Featured Research

from universities, journals, and other organizations

Sensitivity To Antidepressants Linked With TrkB-mediated Neural Proliferation

Date:
August 14, 2008
Source:
Cell Press
Summary:
Scientists have unveiled a functional link between production of new neurons and the effectiveness of antidepressants in an animal model. The study, published by Cell Press in the journal Neuron, provides exciting insight into a mechanism that might underlie a poor response to antidepressive medications for anxiety or depression.

Scientists have unveiled a functional link between production of new neurons and the effectiveness of antidepressants (ADs) in an animal model. The study, published by Cell Press in the August 14 issue of the journal Neuron, provides exciting insight into a mechanism that might underlie a poor response to antidepressive medications for anxiety or depression.

Related Articles


Depression is a significant public health problem due to both its high prevalence and its devastating impact on individuals and society," says senior author Dr. Luis F. Parada from the University of Texas Southwestern Medical Center. "Despite much excitement generated by recent advances in the knowledge of brain development and function, the mechanisms underlying the pathogenesis of depression, as well as its amelioration by AD treatment, remain poorly understood."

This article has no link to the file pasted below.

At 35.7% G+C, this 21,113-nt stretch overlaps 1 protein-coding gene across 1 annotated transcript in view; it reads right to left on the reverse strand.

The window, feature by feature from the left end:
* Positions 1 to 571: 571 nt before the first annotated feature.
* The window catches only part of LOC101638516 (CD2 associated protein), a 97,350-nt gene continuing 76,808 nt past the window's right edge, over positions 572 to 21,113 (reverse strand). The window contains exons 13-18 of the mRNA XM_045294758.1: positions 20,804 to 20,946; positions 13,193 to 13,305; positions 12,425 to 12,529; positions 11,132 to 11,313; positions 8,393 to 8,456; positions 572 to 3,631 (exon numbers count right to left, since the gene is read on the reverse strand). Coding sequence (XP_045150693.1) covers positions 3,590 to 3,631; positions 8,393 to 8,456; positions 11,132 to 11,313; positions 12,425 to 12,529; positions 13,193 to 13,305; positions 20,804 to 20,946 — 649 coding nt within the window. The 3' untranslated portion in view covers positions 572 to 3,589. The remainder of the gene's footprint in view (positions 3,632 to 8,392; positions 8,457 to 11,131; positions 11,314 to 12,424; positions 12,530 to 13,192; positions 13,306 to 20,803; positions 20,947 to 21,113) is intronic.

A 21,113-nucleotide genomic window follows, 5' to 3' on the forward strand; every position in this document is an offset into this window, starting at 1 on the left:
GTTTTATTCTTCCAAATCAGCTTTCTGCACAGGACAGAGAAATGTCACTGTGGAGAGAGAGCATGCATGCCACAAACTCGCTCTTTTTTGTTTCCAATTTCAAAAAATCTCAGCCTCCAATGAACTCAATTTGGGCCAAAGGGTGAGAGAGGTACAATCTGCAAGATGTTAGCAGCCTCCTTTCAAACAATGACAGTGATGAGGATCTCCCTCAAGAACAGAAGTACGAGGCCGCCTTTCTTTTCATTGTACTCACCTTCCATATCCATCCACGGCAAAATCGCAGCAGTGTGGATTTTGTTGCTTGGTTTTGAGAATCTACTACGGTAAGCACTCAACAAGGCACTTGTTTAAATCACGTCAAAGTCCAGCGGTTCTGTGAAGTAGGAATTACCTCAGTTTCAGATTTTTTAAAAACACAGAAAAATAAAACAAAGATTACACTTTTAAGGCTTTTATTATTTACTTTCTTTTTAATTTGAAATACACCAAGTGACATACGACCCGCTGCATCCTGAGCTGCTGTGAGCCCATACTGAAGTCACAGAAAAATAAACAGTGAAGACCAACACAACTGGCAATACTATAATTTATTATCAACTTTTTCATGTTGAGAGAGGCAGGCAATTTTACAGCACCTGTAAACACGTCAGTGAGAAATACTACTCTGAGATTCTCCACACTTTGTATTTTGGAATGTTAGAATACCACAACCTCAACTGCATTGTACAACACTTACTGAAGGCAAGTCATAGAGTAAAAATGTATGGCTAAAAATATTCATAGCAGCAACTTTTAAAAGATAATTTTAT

Animal studies have indicated that chronic treatment with ADs leads to production of new neurons in a part of the brain called the hippocampus. Exercise, such as running, which has a documented positive impact on mental health, also stimulates hippocampal neurogenesis. In both cases, new neurons arise from neural progenitor cells (NPCs) that seem to be required for the behavioral response to ADs.

Brain-derived neurotrophic factor (BDNF) is increased in the hippocampus after chronic AD treatment, has been linked with AD-like responses in several behavioral paradigms, and promotes proliferation of hippocampal NPCs. Interestingly, mutant mice with abnormal BDNF exhibit anxiety-like behaviors that are not normalized by AD treatment. Taken together, this research supports a role for BDNF in the response of the brain to chronic AD treatment.